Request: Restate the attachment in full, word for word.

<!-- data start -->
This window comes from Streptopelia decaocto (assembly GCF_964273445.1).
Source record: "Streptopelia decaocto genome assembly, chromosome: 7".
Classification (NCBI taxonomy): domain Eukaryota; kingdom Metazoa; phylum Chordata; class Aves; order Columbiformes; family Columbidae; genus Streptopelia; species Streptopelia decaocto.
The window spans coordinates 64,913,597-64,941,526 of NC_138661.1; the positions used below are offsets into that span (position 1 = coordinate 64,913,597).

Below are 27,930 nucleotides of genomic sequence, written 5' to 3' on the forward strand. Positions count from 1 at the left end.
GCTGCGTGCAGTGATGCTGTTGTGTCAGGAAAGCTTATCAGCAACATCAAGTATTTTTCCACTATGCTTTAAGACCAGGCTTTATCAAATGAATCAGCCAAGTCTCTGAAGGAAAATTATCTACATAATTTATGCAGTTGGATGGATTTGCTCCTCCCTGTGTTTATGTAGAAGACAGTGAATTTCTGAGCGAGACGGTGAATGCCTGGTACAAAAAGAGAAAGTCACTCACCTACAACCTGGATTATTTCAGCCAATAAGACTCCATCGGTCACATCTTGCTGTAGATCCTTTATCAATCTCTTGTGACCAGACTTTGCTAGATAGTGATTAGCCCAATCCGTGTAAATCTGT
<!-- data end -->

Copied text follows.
This window comes from Streptopelia decaocto (assembly GCF_964273445.1).
Source record: "Streptopelia decaocto genome assembly, chromosome: 7".
Classification (NCBI taxonomy): domain Eukaryota; kingdom Metazoa; phylum Chordata; class Aves; order Columbiformes; family Columbidae; genus Streptopelia; species Streptopelia decaocto.
The window spans coordinates 64,913,597-64,941,526 of NC_138661.1; the positions used below are offsets into that span (position 1 = coordinate 64,913,597).

Below are 27,930 nucleotides of genomic sequence, written 5' to 3' on the forward strand. Positions count from 1 at the left end.
GCTGCGTGCAGTGATGCTGTTGTGTCAGGAAAGCTTATCAGCAACATCAAGTATTTTTCCACTATGCTTTAAGACCAGGCTTTATCAAATGAATCAGCCAAGTCTCTGAAGGAAAATTATCTACATAATTTATGCAGTTGGATGGATTTGCTCCTCCCTGTGTTTATGTAGAAGACAGTGAATTTCTGAGCGAGACGGTGAATGCCTGGTACAAAAAGAGAAAGTCACTCACCTACAACCTGGATTATTTCAGCCAATAAGACTCCATCGGTCACATCTTGCTGTAGATCCTTTATCAATCTCTTGTGACCAGACTTTGCTAGATAGTGATTAGCCCAATCCGTGTAAATCTGT